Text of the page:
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Wednesday, March 7, 2012

How to adjust or roll a Credit Spread

XYZ is trading at $100, 30 days to expiration. You play a Credit Call Spread selling the 110 Call and buying the 115 Call for protection. The goal is for XYZ to not hit $110 by expiration. Let's assume that a credit of $2.00 is obtained (that is $200 per contract per leg played).

10 days later XYZ is trading at $109, certainly threatening your position and you have a temporary loss of $100. With 20 days to expiration it seems very likely that XYZ can advance one more point to the upside. At this point you can close your trade for a small loss. You can also hope for the best and wait for XYZ to reverse (hope is never the best decision), or you can adjust your position.

In order to adjust your Credit Spread you have to close it by buying back the 110 strike Call, and Selling to close the 115 strike Call while at the same that time you open a new Credit Spread at higher strike prices. Let's say you now sell a 113 Call and buy a 118 Call for $1.80 credit.

As a result, you have a partial loss on the Credit Spread that was closed but you are on a new position where your strike prices are much less threatened. Plus the new credit obtained can offset the initial loss if this second position turns out to be a winner. You have adjusted your credit spread opening a new one on the same expiration month.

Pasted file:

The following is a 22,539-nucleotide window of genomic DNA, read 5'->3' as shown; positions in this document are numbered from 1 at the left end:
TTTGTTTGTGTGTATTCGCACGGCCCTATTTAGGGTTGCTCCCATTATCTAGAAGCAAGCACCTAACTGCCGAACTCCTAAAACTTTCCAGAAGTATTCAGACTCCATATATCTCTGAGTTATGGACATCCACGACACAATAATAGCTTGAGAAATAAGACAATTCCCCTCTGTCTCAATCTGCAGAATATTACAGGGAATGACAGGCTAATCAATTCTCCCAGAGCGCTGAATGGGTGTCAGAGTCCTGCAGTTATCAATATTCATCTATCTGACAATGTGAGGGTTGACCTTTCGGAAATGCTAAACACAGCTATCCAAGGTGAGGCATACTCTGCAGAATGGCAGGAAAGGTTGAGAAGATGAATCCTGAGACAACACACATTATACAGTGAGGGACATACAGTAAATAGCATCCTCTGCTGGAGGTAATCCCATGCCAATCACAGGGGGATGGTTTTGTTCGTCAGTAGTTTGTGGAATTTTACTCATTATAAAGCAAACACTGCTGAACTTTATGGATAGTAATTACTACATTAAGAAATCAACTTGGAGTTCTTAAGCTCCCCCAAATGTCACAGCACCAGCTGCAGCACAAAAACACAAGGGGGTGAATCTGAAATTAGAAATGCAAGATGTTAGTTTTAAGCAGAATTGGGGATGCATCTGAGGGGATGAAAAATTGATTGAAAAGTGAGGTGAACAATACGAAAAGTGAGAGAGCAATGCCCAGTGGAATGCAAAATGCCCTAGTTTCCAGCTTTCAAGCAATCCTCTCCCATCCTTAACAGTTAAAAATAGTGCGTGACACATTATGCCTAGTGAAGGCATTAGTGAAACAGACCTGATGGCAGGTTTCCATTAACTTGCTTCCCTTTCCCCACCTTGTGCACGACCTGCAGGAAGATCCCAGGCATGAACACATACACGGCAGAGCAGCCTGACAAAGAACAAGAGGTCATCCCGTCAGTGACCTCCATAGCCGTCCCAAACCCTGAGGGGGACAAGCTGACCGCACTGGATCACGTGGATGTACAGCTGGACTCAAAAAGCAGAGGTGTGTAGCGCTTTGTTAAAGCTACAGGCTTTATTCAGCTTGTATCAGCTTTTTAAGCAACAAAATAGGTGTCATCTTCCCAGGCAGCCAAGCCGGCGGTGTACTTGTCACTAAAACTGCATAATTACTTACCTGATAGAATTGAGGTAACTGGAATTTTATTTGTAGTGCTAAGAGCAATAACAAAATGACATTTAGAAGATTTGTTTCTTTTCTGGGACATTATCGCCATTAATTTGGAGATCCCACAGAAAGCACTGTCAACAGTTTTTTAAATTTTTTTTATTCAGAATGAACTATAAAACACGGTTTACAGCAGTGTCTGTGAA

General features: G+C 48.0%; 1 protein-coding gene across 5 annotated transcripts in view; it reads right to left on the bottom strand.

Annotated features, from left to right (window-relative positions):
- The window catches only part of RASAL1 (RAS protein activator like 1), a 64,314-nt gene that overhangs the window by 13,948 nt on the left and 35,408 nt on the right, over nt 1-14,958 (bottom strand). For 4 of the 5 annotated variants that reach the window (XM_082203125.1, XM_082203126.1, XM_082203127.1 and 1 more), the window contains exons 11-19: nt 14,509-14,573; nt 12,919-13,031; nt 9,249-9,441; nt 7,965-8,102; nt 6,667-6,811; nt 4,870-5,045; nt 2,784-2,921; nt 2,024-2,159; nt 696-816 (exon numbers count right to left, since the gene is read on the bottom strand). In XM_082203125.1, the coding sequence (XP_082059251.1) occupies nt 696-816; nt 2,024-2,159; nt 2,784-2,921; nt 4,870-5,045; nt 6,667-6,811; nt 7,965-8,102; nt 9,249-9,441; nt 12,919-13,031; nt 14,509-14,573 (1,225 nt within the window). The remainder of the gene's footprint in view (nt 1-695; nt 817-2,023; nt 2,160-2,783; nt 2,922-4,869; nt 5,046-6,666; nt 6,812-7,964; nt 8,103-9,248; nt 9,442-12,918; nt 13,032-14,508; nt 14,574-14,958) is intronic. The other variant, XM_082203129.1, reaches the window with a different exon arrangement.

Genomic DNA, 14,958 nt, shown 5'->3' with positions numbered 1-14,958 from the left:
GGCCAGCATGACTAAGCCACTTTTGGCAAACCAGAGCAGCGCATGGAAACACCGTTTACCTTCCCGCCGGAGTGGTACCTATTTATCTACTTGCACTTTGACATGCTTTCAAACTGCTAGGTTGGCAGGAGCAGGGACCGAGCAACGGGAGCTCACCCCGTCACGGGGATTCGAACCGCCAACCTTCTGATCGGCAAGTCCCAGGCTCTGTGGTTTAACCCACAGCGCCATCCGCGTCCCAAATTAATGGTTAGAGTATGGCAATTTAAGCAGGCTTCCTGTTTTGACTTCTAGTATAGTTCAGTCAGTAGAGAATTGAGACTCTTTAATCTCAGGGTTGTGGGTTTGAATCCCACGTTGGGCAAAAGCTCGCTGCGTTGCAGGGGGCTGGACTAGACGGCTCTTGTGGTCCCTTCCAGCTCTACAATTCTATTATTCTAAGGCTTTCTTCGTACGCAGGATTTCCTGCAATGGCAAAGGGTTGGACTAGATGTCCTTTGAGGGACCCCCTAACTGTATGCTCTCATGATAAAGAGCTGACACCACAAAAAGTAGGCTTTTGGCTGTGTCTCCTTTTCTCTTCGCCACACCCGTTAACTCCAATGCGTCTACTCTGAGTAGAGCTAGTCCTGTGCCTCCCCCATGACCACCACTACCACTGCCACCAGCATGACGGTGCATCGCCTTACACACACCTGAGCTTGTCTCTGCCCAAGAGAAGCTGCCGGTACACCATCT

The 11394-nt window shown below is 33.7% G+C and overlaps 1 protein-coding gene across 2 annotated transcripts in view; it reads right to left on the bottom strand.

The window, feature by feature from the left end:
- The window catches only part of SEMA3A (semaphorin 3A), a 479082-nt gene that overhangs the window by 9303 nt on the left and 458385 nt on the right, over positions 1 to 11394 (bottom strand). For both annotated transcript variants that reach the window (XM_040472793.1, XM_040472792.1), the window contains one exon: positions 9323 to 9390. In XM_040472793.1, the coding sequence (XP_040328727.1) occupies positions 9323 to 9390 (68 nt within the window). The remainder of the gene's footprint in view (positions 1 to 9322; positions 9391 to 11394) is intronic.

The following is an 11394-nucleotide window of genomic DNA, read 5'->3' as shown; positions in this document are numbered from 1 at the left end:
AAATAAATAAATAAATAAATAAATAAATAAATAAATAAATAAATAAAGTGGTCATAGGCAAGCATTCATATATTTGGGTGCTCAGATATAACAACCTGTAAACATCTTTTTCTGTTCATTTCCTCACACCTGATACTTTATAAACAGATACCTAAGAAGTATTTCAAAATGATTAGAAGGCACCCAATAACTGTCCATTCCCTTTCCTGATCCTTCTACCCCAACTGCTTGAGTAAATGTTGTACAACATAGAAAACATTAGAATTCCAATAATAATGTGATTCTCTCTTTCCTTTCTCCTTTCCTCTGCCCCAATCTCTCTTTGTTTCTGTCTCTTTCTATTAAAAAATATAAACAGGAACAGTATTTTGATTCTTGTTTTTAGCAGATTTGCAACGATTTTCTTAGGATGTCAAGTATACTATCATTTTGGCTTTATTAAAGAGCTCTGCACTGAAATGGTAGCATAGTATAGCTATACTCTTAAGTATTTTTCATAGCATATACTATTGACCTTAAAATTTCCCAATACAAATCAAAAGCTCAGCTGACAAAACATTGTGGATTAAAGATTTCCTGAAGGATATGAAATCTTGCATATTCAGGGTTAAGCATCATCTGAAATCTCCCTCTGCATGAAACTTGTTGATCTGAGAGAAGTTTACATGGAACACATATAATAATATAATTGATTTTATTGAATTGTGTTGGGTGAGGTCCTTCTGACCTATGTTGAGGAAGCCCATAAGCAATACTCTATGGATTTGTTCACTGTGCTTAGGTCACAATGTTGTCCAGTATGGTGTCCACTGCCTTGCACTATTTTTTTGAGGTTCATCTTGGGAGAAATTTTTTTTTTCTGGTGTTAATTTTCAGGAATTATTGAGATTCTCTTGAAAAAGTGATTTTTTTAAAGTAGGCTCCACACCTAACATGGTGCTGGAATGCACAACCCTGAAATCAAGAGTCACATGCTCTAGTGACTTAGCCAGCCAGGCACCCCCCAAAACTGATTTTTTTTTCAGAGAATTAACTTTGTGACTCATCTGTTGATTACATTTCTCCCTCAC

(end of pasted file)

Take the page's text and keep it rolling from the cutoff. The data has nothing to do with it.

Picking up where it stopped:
Same or next month?

Now, here's the key. If the second position you open, (the adjusted one) offers too small  a credit, you are probably either too out of the money or too close to expiration. You wanna get a credit that is substantially bigger than the initial loss and the commissions charged, in order to make it worth it. Being close to expiration, perhaps less than 20 days, means there is small time premium to sell on this month's options, so potential rewards are not that juicy anymore.

In this case you can open your new position using next month's options. This is what is called a Roll Over. You have rolled your position over to the next month, in order to obtain a more juicy credit for your adjustment.

In my humble opinion it is preferable to be able to adjust in the same expiration cycle (month) of the threatened position, so you can get your winner trade faster and get out of the mess sooner. But, at times you might be forced to go and Roll over into the next month if the new credit received just doesn't cover trading costs plus the initial partial loss.

Disadvantages

Obviously this adjustments and/or rolls are commission intense. You definitely need an options friendly broker other wise commissions will eat you alive. The second disadvantage is that usually, after the adjustment or roll is made, your new profit picture looks less attractive, meaning less reward and potentially higher maximum risk. But this is all in order to give your self some time and hopefully be able to offset your initially threatened position before you get to the worst case scenario of a 100% loss on a trade.

During my training journey so far, I made one adjustment already on a SPY  position back in November which you can check out here. On a final note, although adjustments on a Credit Call spread were explained, this obviously applies to Credit Bull Put Spreads as well.


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